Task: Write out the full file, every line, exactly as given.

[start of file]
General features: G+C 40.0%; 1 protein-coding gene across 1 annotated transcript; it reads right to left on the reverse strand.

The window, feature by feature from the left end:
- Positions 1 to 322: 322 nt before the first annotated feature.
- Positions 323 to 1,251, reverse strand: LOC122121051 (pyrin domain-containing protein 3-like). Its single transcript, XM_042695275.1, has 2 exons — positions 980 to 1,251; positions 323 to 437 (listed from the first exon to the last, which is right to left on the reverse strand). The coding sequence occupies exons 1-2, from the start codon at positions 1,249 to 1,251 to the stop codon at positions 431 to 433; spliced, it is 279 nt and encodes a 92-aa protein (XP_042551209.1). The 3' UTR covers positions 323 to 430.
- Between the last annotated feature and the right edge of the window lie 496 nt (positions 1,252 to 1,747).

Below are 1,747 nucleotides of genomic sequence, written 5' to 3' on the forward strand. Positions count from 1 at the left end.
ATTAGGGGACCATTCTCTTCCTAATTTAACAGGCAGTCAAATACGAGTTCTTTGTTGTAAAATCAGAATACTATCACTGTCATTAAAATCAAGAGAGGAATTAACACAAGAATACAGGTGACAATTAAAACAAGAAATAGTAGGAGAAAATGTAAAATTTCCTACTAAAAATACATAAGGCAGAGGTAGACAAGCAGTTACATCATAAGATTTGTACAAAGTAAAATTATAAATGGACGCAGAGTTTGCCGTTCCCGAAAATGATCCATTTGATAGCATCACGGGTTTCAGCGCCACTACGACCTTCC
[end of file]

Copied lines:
General features: G+C 40.0%; 1 protein-coding gene across 1 annotated transcript; it reads right to left on the reverse strand.

The window, feature by feature from the left end:
- Positions 1 to 322: 322 nt before the first annotated feature.
- Positions 323 to 1,251, reverse strand: LOC122121051 (pyrin domain-containing protein 3-like). Its single transcript, XM_042695275.1, has 2 exons — positions 980 to 1,251; positions 323 to 437 (listed from the first exon to the last, which is right to left on the reverse strand). The coding sequence occupies exons 1-2, from the start codon at positions 1,249 to 1,251 to the stop codon at positions 431 to 433; spliced, it is 279 nt and encodes a 92-aa protein (XP_042551209.1). The 3' UTR covers positions 323 to 430.
- Between the last annotated feature and the right edge of the window lie 496 nt (positions 1,252 to 1,747).

Below are 1,747 nucleotides of genomic sequence, written 5' to 3' on the forward strand. Positions count from 1 at the left end.
ATTAGGGGACCATTCTCTTCCTAATTTAACAGGCAGTCAAATACGAGTTCTTTGTTGTAAAATCAGAATACTATCACTGTCATTAAAATCAAGAGAGGAATTAACACAAGAATACAGGTGACAATTAAAACAAGAAATAGTAGGAGAAAATGTAAAATTTCCTACTAAAAATACATAAGGCAGAGGTAGACAAGCAGTTACATCATAAGATTTGTACAAAGTAAAATTATAAATGGACGCAGAGTTTGCCGTTCCCGAAAATGATCCATTTGATAGCATCACGGGTTTCAGCGCCACTACGACCTTCC